One could dismiss this as senior officials venting about an ally that has been incredibly rude to this White House again and again. The thing is, this comes on the heels of the Obama administration’s less-than-anonymous dissing of Israeli Defense Minister Moshe Ya’alon. Also, using Goldberg as the venue for the Airing of Grievances changes things. Goldberg has excellent sources in both governments; it is unlikely that a U.S. official would vent to him without the express purpose of having the other side hear about it. No, there’s a reason that Goldberg’s column is now serving the same function as Key & Peele’s Luther.

And let’s face it, this is a cowardly move by whomever spoke to Goldberg. Even if one grants that the Netanyahu government has behaved pretty badly towards the Obama administration, this kind of response is sophomoric. Great powers are supposed to be the grown-ups in the green rooms. Even if Netanyahu fits the description in Goldberg’s column — and everything I have heard about him suggests that this is true — one doesn’t say this in print. Or, as Matt Duss tweeted last night:

So what’s going on?  Is there a rational reason for this kind of talk? I think there might be, but let me stress at the outset that I’m spitballing here. I have no inside information to suggest it’s true, and it may very well be that Goldberg simply liquored up the right White House senior official.

The one thing this kind of trash-talking does is send a signal to Iran about the U.S. commitment to a nuclear deal. Bear in mind that in recent weeks the administration has made it cleat that it won’t be going to Congress to get approval for the permanent lifting of any Iran sanctions. But this raises the question for both Iranian negotiators and Iranian hardliners of just how much they can trust their American interlocutors to implement such a deal. Furthermore, Netanyahu’s persistent and bellicose rhetoric towards Tehran would also have to be a source of concern for the Iranians. If they cut a nuclear deal, they want it to be implemented and they want the shadow of military action lifted.

Calling out Netanyahu serves both functions for the Obama administration. The way one signals credibility in a world of uncertainty is to take a costly action. Since congressional approval is now off the table, dissing America’s closest ally in the region serves as an imperfect substitute. It’s costly, so it sends a signal of serious intent.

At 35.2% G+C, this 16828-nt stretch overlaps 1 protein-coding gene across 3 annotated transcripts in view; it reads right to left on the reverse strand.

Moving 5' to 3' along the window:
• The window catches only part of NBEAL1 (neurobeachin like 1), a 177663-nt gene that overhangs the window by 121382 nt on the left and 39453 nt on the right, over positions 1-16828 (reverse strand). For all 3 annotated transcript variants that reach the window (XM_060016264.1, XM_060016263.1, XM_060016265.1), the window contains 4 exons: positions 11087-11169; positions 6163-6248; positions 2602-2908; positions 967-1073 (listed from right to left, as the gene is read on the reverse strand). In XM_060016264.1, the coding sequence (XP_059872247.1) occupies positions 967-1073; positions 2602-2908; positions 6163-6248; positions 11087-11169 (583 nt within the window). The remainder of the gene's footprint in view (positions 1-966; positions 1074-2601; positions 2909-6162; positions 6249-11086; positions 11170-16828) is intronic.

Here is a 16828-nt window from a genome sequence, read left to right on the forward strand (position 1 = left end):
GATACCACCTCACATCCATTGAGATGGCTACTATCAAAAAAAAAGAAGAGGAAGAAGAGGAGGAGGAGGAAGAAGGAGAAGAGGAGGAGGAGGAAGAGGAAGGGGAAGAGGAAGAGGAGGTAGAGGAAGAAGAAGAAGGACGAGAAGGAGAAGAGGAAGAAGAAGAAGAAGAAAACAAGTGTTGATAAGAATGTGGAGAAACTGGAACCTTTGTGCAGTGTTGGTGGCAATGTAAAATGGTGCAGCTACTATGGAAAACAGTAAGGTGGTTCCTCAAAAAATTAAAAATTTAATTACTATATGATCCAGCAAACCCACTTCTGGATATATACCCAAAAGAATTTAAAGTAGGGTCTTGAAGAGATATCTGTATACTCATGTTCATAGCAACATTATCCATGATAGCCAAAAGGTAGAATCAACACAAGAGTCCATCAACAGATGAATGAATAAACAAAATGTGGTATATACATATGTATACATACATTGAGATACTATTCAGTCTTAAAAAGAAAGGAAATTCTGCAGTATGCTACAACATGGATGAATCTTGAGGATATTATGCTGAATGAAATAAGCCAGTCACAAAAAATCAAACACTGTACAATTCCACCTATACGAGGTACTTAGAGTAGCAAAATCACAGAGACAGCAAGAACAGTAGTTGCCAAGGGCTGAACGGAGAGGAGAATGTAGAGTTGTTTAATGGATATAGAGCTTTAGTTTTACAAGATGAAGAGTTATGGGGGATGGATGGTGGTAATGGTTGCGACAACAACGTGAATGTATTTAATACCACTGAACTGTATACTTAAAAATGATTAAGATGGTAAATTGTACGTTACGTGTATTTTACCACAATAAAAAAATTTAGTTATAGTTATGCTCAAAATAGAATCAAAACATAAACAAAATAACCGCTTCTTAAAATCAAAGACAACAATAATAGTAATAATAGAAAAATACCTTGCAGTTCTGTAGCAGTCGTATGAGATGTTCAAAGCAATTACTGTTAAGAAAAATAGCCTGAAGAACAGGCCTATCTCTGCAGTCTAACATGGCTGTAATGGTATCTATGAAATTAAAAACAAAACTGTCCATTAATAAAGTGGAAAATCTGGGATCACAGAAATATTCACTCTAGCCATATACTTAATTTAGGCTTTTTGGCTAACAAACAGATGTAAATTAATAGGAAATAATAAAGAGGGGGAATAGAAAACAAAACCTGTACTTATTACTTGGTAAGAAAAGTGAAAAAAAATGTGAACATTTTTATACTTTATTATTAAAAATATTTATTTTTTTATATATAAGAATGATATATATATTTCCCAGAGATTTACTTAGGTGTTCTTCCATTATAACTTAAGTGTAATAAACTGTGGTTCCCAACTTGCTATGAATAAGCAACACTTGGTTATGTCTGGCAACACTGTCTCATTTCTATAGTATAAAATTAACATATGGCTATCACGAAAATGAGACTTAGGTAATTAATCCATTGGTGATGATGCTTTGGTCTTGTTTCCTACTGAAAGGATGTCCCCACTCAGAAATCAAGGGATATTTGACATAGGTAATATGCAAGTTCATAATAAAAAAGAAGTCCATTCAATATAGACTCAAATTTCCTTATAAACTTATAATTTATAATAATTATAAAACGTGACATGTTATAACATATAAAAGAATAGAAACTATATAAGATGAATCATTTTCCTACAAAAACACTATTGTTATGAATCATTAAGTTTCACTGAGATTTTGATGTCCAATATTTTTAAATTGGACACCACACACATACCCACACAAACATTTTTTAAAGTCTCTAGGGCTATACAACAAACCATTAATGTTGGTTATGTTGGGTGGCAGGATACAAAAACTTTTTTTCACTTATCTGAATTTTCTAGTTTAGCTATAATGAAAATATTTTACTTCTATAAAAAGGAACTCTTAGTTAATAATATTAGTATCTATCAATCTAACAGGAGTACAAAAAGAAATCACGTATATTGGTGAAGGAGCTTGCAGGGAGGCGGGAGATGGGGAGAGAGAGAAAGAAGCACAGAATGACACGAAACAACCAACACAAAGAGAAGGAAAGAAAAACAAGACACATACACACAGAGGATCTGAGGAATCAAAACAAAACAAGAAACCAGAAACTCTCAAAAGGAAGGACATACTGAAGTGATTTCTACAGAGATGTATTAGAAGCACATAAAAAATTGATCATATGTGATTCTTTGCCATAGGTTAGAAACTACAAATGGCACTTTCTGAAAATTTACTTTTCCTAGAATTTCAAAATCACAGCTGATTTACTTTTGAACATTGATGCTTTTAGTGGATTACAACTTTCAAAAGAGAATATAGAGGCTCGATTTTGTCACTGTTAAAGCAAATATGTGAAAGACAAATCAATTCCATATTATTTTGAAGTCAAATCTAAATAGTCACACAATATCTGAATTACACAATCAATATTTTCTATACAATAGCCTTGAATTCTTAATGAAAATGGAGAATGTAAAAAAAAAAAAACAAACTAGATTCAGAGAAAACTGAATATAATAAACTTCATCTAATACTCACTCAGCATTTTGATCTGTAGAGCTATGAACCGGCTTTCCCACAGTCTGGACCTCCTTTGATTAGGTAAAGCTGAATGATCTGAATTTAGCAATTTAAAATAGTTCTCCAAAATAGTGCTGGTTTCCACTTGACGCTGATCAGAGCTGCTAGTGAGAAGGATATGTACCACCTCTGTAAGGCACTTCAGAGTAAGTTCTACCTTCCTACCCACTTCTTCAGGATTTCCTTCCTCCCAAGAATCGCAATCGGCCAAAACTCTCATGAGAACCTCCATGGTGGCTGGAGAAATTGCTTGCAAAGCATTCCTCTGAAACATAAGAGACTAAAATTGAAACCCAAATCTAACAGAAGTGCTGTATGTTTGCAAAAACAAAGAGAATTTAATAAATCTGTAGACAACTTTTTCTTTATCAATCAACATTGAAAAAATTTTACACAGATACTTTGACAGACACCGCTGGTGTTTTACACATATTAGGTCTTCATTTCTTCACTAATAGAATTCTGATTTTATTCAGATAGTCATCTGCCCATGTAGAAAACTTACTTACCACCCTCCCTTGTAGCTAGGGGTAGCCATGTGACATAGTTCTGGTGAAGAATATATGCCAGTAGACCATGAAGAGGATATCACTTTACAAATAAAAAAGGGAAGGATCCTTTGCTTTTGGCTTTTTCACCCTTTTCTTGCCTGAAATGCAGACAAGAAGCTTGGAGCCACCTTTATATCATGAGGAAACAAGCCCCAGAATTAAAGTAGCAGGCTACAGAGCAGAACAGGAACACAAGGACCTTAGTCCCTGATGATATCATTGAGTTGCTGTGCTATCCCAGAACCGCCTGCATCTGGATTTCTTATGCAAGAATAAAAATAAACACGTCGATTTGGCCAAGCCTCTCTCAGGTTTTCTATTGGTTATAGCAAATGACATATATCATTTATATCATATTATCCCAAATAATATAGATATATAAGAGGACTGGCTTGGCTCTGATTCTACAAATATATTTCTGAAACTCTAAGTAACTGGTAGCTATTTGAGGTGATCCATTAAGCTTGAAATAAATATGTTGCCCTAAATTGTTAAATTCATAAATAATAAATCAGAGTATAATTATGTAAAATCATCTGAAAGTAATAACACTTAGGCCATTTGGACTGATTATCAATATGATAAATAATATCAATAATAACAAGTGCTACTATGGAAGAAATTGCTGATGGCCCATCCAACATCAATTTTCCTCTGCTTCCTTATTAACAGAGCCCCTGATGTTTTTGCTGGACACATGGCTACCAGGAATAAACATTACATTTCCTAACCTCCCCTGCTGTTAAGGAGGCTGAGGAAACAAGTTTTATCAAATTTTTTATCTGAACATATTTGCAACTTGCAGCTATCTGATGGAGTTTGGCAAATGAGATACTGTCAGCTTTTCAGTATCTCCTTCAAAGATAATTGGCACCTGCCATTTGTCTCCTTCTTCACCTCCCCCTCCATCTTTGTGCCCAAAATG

Furthermore, this section from Goldberg is key:

In 2010, and again in 2012, administration officials were convinced that Netanyahu and his then-defense minister, the cowboyish ex-commando Ehud Barak, were readying a strike on Iran. To be sure, the Obama administration used the threat of an Israeli strike in a calculated way to convince its allies (and some of its adversaries) to line up behind what turned out to be an effective sanctions regime. But the fear inside the White House of a preemptive attack (or preventative attack, to put it more accurately) was real and palpable—as was the fear of dissenters inside Netanyahu’s Cabinet, and at Israel Defense Forces headquarters. At U.S. Central Command headquarters in Tampa, analysts kept careful track of weather patterns and of the waxing and waning moon over Iran, trying to predict the exact night of the coming Israeli attack.

Today, there are few such fears. “The feeling now is that Bibi’s bluffing,” this second official said. “He’s not Begin at Osirak,” the official added, referring to the successful 1981 Israeli Air Force raid ordered by the ex-prime minister on Iraq’s nuclear reactor.

Now these observations are partly intended to tell Netanyahu that this gambit won’t constrain U.S. negotiators. In part, however, they might also serve to tell Iran that any fears they have of an Israeli strike are exaggerated. And if that has been holding the Iranians back, it would potentially eliminate this as a roadblock to further negotiations.

Is the Obama administration genuinely frustrated with the Netanyahu government?  Hell yes. But that doesn’t explain the timing and the conduit of these particular complaints. I think this is their way of communicating with Iran. Whether it works or not is another question altogether.

What do you think?